Up to this point, we have covered immediate, zero page, and absolute mode instructions. We have also covered, but have not really talked about, the "implied" mode. The implied mode means that information is implied by an instruction itself. In other words, what registers, flags, and memory the instruction is referring to. The examples we have seen are PHA, PLA, PHP, and PLP, which refer to stack processing and the accumulator and status registers, respectively.
|NOTE: The X register will be referred to as X from now on, and similarly A (accumulator), Y (Y index register), S (stack pointer), and P (processor status).|
Indexing plays an extremely important part in the running of the 6510 microprocessor. It can be defined as "creating an actual address from a base address plus the contents of either the X or Y index registers."
For example, if X contains $05, and the microprocessor executes an LDA instruction in the "absolute X indexed mode" with base address (e.g., $9000), then the actual location that is loaded into the A register is $9000 + $05 = $9005. The mnemonic format of an absolute indexed instruction is the same as an absolute instruction except a ",X" or ",Y" denoting the index is added to the address.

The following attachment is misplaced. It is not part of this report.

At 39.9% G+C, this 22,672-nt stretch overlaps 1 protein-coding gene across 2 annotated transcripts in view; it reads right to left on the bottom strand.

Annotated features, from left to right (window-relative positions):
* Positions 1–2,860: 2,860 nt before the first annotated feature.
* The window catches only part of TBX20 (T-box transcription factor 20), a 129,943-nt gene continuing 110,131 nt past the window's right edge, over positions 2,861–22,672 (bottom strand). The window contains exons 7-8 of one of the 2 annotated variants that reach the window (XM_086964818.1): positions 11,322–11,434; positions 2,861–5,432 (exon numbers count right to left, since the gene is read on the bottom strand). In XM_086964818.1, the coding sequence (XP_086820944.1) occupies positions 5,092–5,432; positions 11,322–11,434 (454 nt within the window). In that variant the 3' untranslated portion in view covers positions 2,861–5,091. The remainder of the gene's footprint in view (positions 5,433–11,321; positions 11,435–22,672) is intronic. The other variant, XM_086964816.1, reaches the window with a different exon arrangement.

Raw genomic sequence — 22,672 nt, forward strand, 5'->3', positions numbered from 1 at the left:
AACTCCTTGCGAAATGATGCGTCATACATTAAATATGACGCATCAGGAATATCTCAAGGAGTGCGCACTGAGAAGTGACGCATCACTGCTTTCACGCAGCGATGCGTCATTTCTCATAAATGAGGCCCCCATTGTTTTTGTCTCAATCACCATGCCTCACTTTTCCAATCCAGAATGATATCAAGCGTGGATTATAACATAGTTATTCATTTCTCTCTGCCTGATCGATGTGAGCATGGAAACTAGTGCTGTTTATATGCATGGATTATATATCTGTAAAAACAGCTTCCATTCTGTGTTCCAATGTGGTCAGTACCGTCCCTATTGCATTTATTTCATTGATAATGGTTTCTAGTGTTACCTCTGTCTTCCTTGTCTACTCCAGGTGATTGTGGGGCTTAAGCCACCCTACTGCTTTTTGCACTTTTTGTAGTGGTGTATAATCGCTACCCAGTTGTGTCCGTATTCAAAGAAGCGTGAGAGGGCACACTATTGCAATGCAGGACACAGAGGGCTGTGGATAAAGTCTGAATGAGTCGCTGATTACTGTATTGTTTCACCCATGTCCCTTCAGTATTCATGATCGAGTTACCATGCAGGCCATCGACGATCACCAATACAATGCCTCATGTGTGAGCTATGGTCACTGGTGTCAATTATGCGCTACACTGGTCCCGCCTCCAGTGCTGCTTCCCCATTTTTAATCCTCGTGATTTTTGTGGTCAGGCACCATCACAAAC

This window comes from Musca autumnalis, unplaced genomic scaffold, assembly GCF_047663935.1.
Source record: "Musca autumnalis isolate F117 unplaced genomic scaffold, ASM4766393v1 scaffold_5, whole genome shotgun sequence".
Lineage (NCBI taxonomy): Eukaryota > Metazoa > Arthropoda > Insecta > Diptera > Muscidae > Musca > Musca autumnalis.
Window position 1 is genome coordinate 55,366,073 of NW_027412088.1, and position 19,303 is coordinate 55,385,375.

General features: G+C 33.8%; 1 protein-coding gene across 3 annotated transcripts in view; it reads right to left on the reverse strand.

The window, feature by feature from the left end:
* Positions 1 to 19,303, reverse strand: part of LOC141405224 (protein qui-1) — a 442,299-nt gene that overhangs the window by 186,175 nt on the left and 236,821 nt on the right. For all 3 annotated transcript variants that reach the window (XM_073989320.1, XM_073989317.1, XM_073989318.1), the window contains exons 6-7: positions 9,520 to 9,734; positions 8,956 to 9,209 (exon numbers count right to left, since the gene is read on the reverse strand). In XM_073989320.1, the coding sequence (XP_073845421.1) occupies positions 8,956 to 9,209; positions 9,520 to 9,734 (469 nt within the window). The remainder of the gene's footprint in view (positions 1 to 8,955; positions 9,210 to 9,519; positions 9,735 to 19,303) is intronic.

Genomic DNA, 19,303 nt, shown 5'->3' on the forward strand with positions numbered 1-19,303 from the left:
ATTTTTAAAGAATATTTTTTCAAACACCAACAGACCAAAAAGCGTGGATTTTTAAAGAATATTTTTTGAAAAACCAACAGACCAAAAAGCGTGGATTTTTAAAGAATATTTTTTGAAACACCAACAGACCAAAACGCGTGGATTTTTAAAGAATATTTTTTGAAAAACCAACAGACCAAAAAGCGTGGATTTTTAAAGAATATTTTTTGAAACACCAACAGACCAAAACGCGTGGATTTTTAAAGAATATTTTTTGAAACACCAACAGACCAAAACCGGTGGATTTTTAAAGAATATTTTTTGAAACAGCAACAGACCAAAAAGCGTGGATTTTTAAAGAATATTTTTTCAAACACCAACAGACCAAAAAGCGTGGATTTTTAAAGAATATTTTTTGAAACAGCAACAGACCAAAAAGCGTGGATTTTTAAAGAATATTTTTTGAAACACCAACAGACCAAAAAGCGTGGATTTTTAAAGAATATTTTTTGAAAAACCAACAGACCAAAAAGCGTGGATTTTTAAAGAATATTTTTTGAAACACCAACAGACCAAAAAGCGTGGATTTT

There are absolute indexed, zero page indexed, indirect indexed, and indexed indirect modes of addressing available on the 6510 microprocessor.
This only allows usage of the Y register as the index. The actual address can only be in zero page, and the mode of instruction is called indirect because the zero page address specified in the instruction contains the low byte of the actual address, and the next byte to it contains the high order byte.
|This page has been created by Sami Rautiainen.|
|Read the small print.||Last updated July 10, 2002.|